Fr Rutler on Heaven and Hell

As there would be no concept of darkness if all were light, no sense of vertical if all were horizontal, no notion of male if all were female, so would there be no intimation of separation from God if all were united with him. Because Christ is the Lord of Heaven, his warnings about Hell become more understandable, and because Christ is the Logos, the “Word” which holds all things together, his mysteries are perfectly logical, and among those mysteries is the state of separation from him.

Heaven is perfect “life” and the “state” of supreme, definitive happiness (Catechism, n. 1024). Logically, Hell is the opposite: imperfect life and the state of misery. Both are conditions and not places as we refer to geography in time and space. They are real, but cannot be located on any map, except by the longitude and latitude of the soul’s love for God. “I pray that you may have the power to comprehend, with all the saints, what is the breadth and length and height and depth, and to know the love of Christ that surpasses knowledge, so that you may be filled with all the fullness of God” (Eph 3:18-19).

The cruelest people in history have tended to be extravagant sentimentalists, accepting flowers from children while they destroy infants, and glorifying mankind while despising men. The Prince of Lies is the definitive sentimentalist because he would have us live in a state of feeling instead of fact. He rejects the divine logic of Hell as the contradiction of Heaven and says they are the same. But logic wins in the end, as it did at the end of the twentieth century when the utopias of tyrants were exposed as earthly hells.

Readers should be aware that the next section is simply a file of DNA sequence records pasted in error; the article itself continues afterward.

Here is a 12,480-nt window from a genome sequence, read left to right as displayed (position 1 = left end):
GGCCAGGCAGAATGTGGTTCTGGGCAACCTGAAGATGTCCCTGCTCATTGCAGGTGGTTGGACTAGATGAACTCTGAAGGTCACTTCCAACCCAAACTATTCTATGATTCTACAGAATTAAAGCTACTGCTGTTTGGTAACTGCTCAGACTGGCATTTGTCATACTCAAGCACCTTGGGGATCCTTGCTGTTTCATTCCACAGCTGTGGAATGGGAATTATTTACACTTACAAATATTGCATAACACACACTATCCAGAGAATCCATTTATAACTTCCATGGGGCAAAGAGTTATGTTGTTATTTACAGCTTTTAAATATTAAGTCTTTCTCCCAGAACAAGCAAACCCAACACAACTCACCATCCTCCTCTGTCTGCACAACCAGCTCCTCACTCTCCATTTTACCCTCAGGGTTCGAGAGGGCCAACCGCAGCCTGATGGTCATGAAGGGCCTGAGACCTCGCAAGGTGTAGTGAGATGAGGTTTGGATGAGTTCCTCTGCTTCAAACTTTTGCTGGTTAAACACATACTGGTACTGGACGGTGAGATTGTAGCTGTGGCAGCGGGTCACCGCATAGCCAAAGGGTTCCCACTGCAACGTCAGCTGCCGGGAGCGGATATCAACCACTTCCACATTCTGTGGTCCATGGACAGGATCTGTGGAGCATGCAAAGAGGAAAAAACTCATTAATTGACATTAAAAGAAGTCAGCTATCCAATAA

“Following the example of Christ, the Church warns the faithful of the ‘sad and lamentable reality of eternal death,’ also called ‘Hell.’ Hell’s principal punishment consists of eternal separation from God in whom alone man can have the life and happiness for which he was created and for which he longs” (Catechism, nn. 1056-57). In these “darkest days” of the year, the Light of the World begins to be seen, in order to “cast off the works of darkness” (Romans 13:12). Contemplation of Death, Judgment, Heaven, and Hell in the season of Advent, dignifies the human intellect by showing how to know the Christmas joy of the “Word Made Flesh,” not as amiable nostalgia, like Civil War battle re-enactments or dressing up like Washington crossing the Delaware, but actually realizing Heaven in that daily Christmas, Good Friday, Easter, and Pentecost which is the Holy Eucharist:

Through him, with him, in him, in the unity of the Holy Spirit,
all glory and honor is yours, Almighty Father,

God, for ever and ever. Amen.

 

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